Regardless of how new or old a product is there is always a percentage that will fail.  They can be repaired,  recycled, or simply discarded.

In New Zealand the Fair Trading Act  and  Consumer Guarantees Act protects the rights of consumers.

A percentage of new products will always fail while still under the manufacturers warranty.  In fact, statistically, a product will have a higher chance of failing when it is very new than when it is partway through its useful life.  This is illustrated in the graph of failure rates known as the bathtub curve.

Graph of the bathtub curve

The bathtub curve is a concept that describes statistical chance of when a product fails at different points over its useful lifetime.
Image: Wikimedia Commons

The percentage of products that fail under warranty depends on four main factors: lack of burn in, poor quality, misuse, and poor design, although the latter three will cause failures over the complete product lifetime.

Manufacturers warranty
A manufacturers warranty covers any manufacturing defects but does not cover wear and tear or misuse.  A product should be used for its intended purpose as stated by the manufacturer other it may fail prematurely.  An example of this is the cheaper power tools.  Some of them are sold on the condition that they are for DIY use only rather than for industrial use.  Power tools that can be used in an industrial environment are manufactured to a more robust standard and may have a specific and specified duty cycle.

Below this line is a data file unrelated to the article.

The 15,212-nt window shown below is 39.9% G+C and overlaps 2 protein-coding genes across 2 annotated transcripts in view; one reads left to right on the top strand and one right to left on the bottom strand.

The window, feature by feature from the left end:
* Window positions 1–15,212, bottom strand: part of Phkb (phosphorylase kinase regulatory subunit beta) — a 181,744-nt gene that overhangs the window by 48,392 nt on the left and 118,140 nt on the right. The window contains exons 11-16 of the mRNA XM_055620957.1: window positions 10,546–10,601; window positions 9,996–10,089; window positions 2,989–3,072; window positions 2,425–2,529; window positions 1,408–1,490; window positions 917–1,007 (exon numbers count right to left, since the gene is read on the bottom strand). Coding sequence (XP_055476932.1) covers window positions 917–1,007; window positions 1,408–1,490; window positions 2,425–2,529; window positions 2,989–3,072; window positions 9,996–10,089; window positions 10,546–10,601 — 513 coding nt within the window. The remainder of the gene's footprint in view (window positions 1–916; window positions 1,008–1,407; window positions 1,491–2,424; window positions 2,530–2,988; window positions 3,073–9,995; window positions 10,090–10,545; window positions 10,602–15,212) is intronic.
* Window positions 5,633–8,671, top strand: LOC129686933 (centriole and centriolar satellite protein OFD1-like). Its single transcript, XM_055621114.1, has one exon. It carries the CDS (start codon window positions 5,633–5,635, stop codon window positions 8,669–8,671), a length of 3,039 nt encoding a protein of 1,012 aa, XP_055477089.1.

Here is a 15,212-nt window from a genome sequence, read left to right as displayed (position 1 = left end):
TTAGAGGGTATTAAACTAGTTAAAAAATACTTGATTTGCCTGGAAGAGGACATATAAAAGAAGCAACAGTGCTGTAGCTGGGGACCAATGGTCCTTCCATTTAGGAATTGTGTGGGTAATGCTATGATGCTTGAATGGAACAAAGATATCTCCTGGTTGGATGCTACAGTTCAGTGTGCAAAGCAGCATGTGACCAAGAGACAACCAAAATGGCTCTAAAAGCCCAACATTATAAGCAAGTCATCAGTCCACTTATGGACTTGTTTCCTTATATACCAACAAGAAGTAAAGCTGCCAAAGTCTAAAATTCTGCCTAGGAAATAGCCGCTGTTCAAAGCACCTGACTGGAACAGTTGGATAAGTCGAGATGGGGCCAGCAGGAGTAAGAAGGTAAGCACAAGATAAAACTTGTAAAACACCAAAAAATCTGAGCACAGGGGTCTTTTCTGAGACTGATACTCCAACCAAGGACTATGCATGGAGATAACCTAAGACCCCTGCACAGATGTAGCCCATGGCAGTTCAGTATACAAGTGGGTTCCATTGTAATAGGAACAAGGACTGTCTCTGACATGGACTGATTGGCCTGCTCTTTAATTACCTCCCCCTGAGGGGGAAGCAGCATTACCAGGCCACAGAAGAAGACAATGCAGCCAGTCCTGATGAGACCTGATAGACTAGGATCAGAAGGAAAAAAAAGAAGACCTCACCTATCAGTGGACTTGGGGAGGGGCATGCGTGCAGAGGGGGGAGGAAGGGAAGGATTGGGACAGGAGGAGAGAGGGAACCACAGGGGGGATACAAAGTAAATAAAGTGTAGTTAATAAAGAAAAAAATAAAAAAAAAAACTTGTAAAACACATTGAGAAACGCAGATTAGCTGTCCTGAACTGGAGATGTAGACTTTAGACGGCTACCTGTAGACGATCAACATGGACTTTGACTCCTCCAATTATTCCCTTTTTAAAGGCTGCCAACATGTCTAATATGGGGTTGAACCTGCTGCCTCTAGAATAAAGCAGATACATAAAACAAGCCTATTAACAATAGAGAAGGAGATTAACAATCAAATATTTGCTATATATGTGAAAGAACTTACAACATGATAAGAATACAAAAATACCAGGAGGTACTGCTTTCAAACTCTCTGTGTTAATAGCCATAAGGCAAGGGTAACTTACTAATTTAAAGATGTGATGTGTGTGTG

A warranty is often for one year but some manufacturers are now giving a three year warranty on some of their products.  This is often the case for low value products.

One result of this is that the manufacturers no longer carry spare parts for the low value products if it fails they simply replace it rather than having it repaired.  After three years the product is deemed by the manufacturer to be at the end of its useful life.

Extended warranties
Extended warranties, where an extra amount is paid upon purchase of a product to cover failure beyond the manufacturers warranty, are generally not of any value. Firstly, it covers a period of the product usage when reliability is at its best and therefore a warranty is of less use.  Secondly, the extended warranty conditions are such that very few failures are repaired at no cost.  A percentage of the products would be declined on the basis that the fault is due to wear and tear or misuse.   For the repair organisation administering extended warranties can be quite time consuming.

After market warranties
Warranties are often given on repaired or refurbished products independent of the manufacturers.  The conditions imposed and the length varies but typically they are for one, three, or six months.

Further information